It is a beautiful place. It was the brainchild of an artist called Lawrence Beck. In 1993 he rounded up a dozen or so sculptors and persuaded them to spend 3-4 months on top of a mountain. The endeavour caught the imagination of the locals. A firm rocked up (geddit!) and moved the 12 rocks weighing 53 tonnes up to the top of the mountain for free. Local townsfolk raised $7,000 to keep the artists fed and watered while they were there. The result is something pretty special. Thank Jim, a great suggestion and well worth the trip.

It was here we spotted the rock on the sign for New South Wales.

Oh look, there’s that rock again.

Here are a few of the pictures I took.

The sculpture on the right is called “The Sun and the Moon” so I took an arty pic of it with the moon in the background. The thing sticking out of the middle of the top part is one of the tools that broke off as they were being carved. The artist left it there, you know, because art.
This sculpture is of a deity eating the sun. See what I did there?
That rock looks familiar?
Final sunset pic

Day 11 Cobar

We drove from Broken Hill to Cobar. We stopped, we slept, we got up at sparrow fart again and we drove to Coonabarabran. Cobar looks like a great little town though. A mining town, seemingly prosperous enough but not too showy. Living well just under the radar.

Sign at the entrance to the town. Tribute to it’s mining heritage.

I did not take either of these pictures. We had no time to stop and explore. It was either not show you all what it was like or borrow a couple of pics off the internet to show off the place. It deserves a pic or two. It is a nice place.

I did not take this picture of the sculptures in Cobar. Next time I’ll give it a go.

Days 12 and 13 Coonabarabran

Were getting tired now. Work was hectic, 14 hour days and lots of driving were taking their toll. It was the reason we stopped in Coonabarabran for two nights. Coonabarabran is the Astronomy capital of Australia due to it having the clearest skies. There are 5 or 6 observatories in the town. It also boasts a “Dark Park” where the light pollution is controlled to be a low as it can get.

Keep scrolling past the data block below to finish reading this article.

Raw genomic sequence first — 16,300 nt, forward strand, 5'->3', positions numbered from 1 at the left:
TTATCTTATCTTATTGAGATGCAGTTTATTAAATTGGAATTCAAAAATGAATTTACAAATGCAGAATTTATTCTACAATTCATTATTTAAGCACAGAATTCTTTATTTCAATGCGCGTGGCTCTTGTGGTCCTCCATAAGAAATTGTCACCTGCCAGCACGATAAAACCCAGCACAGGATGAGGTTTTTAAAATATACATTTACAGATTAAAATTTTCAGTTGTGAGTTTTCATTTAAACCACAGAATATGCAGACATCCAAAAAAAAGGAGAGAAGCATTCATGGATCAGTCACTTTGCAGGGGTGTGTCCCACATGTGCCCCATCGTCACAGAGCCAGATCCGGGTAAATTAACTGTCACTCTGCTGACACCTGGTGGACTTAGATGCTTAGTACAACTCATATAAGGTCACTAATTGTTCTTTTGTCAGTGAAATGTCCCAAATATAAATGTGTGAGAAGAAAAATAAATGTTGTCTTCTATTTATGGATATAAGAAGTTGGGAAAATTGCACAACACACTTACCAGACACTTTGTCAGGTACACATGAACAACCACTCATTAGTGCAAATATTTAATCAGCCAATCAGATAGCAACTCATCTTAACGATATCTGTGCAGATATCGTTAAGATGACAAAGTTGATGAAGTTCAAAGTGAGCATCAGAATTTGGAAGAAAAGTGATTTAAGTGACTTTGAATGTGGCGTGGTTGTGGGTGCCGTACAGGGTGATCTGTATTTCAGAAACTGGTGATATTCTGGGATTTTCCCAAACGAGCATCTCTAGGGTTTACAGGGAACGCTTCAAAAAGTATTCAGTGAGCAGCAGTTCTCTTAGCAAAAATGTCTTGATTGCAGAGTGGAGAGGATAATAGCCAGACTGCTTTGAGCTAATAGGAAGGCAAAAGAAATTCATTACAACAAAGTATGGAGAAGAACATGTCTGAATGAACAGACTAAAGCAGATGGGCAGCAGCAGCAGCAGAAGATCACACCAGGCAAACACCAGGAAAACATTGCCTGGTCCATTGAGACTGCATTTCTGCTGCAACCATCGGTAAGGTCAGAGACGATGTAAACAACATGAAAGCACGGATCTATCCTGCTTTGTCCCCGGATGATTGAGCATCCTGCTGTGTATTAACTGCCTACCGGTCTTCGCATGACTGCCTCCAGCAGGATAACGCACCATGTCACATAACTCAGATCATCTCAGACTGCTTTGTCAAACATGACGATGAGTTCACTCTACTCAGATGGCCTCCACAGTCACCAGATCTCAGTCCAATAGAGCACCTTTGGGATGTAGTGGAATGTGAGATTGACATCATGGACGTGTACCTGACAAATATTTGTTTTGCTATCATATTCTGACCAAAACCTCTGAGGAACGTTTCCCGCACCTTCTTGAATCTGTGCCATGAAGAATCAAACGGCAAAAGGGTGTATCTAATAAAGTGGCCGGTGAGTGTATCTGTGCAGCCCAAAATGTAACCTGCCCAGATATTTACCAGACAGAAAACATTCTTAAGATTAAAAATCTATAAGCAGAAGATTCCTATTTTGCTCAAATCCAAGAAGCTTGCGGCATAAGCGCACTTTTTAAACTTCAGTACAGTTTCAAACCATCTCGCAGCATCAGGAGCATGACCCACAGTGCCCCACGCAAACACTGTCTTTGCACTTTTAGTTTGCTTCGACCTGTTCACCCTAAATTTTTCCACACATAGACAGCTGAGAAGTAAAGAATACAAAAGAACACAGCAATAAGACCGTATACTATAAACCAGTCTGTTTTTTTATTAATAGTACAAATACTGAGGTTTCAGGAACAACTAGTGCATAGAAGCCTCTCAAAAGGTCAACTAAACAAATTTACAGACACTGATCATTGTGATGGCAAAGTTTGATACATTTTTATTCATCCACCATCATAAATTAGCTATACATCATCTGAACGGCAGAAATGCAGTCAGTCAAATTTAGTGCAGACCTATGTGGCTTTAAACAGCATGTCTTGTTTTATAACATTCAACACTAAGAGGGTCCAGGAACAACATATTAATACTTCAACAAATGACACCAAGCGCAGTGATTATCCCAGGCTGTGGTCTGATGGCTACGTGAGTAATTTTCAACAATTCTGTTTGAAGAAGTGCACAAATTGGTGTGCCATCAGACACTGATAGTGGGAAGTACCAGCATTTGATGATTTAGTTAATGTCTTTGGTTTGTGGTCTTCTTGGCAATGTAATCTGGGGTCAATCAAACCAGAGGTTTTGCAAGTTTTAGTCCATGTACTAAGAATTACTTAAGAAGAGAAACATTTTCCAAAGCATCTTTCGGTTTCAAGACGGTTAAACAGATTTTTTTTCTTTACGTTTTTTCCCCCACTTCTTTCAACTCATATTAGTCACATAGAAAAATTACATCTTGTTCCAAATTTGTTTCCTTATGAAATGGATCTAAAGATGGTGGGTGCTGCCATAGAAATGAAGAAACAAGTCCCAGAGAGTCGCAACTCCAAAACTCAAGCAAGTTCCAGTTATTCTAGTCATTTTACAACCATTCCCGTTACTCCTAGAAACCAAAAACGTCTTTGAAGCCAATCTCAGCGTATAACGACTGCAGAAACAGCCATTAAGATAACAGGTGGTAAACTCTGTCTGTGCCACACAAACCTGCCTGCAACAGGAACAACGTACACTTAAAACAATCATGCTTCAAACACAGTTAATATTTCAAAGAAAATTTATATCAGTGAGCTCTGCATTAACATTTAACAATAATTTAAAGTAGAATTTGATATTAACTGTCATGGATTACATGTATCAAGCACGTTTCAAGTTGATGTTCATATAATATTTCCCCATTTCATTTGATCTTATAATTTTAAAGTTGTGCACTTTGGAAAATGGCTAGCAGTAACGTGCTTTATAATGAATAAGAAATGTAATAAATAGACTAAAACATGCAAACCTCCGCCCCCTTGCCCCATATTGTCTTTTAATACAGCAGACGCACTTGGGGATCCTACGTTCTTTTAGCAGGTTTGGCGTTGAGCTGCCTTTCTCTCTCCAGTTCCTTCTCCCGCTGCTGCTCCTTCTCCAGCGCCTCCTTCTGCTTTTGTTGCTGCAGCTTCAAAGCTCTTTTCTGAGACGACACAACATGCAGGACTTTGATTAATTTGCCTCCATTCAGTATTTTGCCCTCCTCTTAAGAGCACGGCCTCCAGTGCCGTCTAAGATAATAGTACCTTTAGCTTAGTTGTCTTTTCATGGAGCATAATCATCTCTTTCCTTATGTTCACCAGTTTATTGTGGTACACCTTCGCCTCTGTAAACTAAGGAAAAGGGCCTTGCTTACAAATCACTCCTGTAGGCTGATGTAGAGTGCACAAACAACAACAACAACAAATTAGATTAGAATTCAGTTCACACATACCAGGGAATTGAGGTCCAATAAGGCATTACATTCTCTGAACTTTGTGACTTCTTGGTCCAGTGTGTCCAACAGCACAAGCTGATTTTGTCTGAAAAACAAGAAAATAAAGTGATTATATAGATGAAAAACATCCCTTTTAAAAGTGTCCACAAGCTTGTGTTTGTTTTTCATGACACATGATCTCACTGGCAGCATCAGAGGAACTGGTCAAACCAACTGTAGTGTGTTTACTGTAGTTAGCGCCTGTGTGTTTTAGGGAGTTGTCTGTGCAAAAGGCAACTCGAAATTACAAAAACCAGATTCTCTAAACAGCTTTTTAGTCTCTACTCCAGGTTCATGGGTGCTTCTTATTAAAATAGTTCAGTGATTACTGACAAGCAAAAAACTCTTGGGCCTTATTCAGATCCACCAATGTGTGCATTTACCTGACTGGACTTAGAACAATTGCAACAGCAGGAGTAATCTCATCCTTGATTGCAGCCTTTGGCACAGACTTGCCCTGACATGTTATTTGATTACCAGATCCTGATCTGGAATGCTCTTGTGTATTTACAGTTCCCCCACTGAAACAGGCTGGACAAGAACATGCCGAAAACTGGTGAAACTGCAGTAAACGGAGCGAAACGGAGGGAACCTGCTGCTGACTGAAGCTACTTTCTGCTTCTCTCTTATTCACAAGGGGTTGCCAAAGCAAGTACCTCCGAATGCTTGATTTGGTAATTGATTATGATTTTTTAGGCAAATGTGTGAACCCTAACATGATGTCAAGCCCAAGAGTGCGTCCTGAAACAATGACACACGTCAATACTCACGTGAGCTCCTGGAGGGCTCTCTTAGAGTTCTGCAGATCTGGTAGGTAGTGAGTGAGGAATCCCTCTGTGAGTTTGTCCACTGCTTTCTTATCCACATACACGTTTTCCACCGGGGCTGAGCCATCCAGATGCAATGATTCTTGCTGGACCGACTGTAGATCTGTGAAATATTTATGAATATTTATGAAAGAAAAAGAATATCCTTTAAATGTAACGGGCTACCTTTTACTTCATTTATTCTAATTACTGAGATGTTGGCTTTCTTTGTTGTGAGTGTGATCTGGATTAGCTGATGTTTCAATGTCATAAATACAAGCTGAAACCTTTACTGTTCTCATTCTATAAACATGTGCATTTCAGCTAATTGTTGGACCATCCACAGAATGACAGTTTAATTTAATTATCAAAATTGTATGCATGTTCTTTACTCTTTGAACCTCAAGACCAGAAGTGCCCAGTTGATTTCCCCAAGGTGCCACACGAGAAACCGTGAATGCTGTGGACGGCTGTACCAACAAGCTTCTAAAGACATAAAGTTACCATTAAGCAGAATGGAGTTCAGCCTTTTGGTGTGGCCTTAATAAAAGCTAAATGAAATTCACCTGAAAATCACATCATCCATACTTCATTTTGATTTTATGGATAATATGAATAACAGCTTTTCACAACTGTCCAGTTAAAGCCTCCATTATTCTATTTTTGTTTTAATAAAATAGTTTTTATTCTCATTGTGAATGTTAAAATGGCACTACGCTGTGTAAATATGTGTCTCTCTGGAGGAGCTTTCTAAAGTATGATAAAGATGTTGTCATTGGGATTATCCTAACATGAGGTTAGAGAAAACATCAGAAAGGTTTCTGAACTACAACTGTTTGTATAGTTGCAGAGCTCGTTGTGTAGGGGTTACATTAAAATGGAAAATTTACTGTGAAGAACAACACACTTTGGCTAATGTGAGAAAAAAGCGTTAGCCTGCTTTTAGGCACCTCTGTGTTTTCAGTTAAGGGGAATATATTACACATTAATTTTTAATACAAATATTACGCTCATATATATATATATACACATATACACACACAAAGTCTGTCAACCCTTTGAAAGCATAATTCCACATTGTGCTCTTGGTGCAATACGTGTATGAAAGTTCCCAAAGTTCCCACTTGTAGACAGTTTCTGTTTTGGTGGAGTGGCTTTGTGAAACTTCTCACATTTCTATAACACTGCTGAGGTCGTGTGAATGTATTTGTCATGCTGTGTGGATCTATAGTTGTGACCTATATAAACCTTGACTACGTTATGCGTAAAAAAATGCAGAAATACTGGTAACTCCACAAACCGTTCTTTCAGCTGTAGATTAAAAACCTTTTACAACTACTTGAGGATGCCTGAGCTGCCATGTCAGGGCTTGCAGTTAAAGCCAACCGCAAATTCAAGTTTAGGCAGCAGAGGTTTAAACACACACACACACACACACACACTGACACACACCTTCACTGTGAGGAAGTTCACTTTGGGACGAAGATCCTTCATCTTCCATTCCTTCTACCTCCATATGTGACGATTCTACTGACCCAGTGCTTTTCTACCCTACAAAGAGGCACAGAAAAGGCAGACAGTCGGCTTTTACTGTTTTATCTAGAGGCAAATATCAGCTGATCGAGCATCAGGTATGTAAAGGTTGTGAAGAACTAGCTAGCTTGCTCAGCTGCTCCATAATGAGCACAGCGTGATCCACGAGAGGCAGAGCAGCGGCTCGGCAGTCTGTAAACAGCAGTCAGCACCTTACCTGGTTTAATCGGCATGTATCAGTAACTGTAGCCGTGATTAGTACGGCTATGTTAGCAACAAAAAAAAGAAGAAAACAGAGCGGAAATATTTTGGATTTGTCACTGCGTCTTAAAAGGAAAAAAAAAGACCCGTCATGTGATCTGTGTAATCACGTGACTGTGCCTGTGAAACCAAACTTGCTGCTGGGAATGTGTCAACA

I was looking forward to getting out and about and exploring this interesting place. In fact it was the one of the highlights of the trip when we booked all the stopping points several weeks ago. However working commitments and such meant we didn’t get any chance to explore at all.

The skies were really clear and I did try and get a Milky Way picture one night but we were there on a night which had a brilliant bright full moon. It looked like daylight so no starry pics this time. I will definitely be back. Its a must do location now. This is the picture I am aiming for. For clarification this is not mine either, but what I was hoping for when we booked the place originally. Next time.

Day 14 – The final day, Kingcliff on the East Coast

We made, to the East Coast the next day. It was a really short drive to Kingscliff from Coonabarabran. We were there in time for a celebration walk on the beach and a drink in the bar.

Coast to Coast. The end of our epic journey.

It was an amazing trip west coast to east coast. Not sure I want to drive it again in such a short time period, we drove through so many places we’d have loved to have spent more time. We have considered this a reconnaissance visit, a scouting trip, to collect places we want to go back and explore.

We are in Queensland (mostly) for the next few months. Plenty more adventures to come.

Till next time here’s a picture of me sunbathing on the beach at Kingscliff.